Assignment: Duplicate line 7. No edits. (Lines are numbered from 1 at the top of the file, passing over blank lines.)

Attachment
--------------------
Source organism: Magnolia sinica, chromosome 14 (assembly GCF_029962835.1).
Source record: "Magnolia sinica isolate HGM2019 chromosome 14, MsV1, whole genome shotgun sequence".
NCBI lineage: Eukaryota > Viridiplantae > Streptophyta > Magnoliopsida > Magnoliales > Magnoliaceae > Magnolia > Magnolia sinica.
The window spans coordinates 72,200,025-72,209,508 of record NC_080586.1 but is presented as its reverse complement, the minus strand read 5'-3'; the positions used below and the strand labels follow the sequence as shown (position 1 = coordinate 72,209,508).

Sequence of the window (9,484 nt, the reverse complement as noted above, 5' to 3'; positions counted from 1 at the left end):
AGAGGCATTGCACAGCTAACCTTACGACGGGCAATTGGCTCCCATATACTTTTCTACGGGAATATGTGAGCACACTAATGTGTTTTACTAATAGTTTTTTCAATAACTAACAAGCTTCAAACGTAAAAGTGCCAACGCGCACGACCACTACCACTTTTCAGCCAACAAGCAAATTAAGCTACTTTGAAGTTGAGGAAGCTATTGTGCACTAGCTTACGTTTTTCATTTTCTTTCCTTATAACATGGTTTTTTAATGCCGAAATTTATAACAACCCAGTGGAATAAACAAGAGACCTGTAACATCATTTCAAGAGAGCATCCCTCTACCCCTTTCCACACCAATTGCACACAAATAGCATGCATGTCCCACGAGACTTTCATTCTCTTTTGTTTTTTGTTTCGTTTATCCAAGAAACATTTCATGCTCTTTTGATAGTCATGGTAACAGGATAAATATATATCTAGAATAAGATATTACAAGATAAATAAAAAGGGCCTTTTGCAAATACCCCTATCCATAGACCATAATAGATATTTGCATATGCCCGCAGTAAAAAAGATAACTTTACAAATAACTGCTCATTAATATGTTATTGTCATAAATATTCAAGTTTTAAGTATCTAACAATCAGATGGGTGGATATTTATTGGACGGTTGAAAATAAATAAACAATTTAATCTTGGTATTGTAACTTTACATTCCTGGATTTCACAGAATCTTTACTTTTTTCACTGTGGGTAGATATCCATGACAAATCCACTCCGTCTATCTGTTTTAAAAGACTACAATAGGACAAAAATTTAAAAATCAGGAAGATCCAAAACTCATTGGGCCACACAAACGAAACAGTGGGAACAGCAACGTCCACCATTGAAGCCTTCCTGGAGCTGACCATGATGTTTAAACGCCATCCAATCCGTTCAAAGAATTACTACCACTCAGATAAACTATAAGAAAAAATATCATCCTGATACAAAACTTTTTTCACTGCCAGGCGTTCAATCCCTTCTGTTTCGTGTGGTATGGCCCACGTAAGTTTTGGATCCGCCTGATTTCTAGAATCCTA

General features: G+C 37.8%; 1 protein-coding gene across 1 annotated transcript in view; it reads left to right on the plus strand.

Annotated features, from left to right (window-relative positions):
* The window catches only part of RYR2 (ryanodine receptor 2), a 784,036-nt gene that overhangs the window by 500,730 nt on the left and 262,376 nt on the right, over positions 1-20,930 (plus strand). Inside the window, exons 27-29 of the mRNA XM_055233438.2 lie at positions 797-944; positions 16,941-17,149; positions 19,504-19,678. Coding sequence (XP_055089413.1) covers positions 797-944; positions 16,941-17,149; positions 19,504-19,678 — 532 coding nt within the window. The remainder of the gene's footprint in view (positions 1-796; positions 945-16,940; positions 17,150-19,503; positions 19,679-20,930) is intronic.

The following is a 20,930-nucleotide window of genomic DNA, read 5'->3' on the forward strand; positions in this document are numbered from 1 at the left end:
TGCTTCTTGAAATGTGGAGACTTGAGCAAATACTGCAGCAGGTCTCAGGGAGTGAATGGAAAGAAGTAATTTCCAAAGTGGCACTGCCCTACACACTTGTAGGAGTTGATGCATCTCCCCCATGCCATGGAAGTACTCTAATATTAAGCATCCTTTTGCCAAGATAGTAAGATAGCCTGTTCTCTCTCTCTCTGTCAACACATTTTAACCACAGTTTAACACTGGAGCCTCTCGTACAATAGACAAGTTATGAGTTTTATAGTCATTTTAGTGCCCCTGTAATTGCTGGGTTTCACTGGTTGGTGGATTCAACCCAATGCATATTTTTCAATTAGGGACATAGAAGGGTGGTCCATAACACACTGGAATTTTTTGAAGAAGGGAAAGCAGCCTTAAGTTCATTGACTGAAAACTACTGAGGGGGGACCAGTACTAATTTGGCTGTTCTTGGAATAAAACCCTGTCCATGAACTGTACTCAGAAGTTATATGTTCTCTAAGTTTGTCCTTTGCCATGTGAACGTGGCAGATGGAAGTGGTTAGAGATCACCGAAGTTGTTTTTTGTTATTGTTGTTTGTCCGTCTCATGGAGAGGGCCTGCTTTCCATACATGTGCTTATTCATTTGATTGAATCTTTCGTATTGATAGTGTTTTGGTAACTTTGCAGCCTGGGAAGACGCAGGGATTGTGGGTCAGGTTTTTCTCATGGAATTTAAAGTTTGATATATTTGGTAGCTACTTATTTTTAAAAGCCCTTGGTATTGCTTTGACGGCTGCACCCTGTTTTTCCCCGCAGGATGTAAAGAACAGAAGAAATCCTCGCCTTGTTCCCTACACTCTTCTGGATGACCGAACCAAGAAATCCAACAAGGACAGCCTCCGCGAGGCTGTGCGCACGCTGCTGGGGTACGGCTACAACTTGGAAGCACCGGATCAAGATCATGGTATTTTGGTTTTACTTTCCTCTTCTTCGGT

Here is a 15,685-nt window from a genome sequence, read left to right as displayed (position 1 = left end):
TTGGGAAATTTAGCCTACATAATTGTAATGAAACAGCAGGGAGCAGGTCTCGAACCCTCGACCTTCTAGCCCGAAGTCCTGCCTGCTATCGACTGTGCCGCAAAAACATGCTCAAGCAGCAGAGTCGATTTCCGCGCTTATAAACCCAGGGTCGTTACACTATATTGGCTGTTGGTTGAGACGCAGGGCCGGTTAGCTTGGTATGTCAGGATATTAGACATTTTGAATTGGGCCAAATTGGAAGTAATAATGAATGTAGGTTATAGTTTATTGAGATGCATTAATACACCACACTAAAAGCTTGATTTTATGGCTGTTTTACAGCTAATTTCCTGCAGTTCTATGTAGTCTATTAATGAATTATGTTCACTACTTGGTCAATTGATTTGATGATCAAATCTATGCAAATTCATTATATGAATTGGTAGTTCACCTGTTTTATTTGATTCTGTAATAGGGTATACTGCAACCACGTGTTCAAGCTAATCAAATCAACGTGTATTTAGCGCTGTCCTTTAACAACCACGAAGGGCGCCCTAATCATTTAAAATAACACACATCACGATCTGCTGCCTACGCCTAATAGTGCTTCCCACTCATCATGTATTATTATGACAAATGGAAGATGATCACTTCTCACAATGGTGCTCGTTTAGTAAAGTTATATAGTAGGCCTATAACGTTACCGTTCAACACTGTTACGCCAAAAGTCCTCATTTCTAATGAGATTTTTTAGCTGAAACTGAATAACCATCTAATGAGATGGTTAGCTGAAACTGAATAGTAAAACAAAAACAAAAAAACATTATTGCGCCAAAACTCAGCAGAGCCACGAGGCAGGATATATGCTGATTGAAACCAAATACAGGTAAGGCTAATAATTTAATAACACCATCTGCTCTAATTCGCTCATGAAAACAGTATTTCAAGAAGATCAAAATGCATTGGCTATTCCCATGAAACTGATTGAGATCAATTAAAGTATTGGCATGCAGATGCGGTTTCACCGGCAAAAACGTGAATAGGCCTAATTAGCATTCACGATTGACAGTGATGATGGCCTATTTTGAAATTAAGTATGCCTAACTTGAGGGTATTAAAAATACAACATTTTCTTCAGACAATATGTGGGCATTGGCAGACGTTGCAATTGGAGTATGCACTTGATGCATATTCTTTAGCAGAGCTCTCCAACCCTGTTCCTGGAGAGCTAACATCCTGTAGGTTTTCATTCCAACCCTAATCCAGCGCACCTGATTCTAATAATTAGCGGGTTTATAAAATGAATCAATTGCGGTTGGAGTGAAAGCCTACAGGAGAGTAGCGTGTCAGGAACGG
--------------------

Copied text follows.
General features: G+C 37.8%; 1 protein-coding gene across 1 annotated transcript in view; it reads left to right on the plus strand.